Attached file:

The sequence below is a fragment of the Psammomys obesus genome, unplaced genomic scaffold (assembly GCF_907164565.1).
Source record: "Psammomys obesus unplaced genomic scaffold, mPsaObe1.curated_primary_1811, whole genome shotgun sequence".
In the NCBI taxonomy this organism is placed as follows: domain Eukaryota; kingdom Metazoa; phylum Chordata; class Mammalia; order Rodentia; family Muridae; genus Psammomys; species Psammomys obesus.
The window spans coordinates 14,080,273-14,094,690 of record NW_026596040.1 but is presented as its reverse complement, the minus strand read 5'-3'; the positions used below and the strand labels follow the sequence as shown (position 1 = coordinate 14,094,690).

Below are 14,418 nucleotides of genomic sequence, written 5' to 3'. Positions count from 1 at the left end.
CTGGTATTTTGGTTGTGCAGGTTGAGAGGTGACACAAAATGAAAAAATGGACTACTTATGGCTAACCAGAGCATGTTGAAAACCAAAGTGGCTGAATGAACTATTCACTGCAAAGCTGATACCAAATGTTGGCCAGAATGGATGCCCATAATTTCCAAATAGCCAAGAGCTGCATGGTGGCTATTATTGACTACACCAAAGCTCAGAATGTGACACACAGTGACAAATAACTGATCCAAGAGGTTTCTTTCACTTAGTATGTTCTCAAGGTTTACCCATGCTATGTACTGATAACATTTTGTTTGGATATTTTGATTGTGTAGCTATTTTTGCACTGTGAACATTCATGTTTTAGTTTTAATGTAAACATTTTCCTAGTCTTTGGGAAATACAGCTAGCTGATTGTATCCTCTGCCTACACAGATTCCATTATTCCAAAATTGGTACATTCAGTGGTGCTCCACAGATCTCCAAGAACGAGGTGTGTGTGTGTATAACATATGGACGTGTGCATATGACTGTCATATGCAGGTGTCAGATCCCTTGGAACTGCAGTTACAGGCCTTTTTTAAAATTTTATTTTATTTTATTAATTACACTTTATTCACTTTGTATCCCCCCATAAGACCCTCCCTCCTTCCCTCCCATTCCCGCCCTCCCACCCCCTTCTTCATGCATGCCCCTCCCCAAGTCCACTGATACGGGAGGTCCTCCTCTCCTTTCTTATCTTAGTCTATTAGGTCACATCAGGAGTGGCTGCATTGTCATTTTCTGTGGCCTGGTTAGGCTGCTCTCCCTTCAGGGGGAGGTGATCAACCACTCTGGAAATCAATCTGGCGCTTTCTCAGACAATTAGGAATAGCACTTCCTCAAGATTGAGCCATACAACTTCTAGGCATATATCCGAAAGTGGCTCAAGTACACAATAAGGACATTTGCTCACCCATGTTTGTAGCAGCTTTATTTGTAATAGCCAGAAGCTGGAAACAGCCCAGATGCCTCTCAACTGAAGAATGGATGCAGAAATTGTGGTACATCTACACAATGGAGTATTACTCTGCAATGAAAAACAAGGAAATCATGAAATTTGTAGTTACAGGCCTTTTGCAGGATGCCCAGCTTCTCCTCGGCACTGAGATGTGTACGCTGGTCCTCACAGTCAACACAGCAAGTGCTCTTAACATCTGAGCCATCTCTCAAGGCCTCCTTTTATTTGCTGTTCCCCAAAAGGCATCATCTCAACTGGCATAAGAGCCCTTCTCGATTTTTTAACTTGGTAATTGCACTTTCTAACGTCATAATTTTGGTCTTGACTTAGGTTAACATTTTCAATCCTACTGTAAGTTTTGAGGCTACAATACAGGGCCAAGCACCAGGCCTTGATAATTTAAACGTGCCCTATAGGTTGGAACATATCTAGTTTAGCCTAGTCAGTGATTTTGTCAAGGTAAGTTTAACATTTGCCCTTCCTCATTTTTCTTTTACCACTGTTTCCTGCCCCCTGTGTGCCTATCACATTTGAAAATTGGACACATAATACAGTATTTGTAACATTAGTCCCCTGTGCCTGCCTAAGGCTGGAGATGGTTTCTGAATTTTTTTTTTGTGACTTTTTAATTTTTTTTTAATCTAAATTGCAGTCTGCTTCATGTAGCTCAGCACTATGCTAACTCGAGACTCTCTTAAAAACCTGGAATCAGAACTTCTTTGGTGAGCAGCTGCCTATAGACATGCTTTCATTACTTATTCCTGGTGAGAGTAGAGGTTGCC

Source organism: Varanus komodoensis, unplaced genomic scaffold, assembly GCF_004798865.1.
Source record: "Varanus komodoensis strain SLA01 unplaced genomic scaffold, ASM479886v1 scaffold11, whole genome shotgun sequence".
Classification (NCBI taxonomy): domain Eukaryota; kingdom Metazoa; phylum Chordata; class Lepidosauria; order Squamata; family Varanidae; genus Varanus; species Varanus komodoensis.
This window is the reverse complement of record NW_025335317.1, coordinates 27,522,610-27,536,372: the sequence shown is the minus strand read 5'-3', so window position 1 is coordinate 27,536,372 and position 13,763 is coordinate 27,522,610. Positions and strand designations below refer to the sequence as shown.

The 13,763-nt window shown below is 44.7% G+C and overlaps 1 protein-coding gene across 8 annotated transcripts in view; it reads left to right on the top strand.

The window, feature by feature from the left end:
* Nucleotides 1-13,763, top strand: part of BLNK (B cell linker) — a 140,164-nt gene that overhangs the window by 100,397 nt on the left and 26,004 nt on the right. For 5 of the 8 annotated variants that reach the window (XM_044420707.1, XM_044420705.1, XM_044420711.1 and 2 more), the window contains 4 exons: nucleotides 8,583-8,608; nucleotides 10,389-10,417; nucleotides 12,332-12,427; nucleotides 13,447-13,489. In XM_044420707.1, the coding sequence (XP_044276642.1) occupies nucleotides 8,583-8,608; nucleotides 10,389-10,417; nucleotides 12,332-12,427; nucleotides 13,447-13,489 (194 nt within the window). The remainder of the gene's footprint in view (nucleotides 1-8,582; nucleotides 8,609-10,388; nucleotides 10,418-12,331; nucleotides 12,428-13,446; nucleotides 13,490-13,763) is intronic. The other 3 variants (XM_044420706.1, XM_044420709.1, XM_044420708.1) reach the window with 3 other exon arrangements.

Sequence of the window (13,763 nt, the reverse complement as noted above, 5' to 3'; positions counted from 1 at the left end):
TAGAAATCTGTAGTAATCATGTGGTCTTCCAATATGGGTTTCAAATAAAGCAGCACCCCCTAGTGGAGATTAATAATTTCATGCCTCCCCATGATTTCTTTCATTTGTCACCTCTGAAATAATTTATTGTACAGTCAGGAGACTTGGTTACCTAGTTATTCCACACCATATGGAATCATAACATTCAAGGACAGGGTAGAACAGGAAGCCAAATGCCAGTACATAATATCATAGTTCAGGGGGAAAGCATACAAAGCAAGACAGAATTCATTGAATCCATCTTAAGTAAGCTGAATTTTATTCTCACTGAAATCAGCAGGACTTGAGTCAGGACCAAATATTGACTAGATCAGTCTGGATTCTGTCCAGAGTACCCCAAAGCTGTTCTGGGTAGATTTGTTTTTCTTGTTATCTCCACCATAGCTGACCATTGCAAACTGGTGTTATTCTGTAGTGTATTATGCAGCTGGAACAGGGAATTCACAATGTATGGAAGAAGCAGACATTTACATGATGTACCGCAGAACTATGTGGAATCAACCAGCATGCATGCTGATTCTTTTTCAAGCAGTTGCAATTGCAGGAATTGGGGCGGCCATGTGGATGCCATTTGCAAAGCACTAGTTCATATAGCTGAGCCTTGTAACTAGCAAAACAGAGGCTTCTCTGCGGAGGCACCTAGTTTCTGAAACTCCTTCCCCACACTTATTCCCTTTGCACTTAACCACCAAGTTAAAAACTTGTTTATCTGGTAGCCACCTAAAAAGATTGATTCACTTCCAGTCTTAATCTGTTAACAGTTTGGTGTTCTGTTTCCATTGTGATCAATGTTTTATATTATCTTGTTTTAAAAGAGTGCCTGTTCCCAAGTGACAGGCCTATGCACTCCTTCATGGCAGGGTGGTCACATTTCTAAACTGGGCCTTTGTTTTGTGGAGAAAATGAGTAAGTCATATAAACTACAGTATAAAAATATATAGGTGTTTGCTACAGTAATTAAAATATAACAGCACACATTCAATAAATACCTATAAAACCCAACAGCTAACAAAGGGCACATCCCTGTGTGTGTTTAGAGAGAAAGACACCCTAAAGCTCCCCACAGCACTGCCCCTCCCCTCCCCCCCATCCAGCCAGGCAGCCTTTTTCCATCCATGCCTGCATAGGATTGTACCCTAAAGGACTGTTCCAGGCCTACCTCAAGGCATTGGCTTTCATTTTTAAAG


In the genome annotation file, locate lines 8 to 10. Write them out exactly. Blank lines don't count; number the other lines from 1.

Source record: "Varanus komodoensis strain SLA01 unplaced genomic scaffold, ASM479886v1 scaffold11, whole genome shotgun sequence".
Classification (NCBI taxonomy): domain Eukaryota; kingdom Metazoa; phylum Chordata; class Lepidosauria; order Squamata; family Varanidae; genus Varanus; species Varanus komodoensis.
This window is the reverse complement of record NW_025335317.1, coordinates 27,522,610-27,536,372: the sequence shown is the minus strand read 5'-3', so window position 1 is coordinate 27,536,372 and position 13,763 is coordinate 27,522,610. Positions and strand designations below refer to the sequence as shown.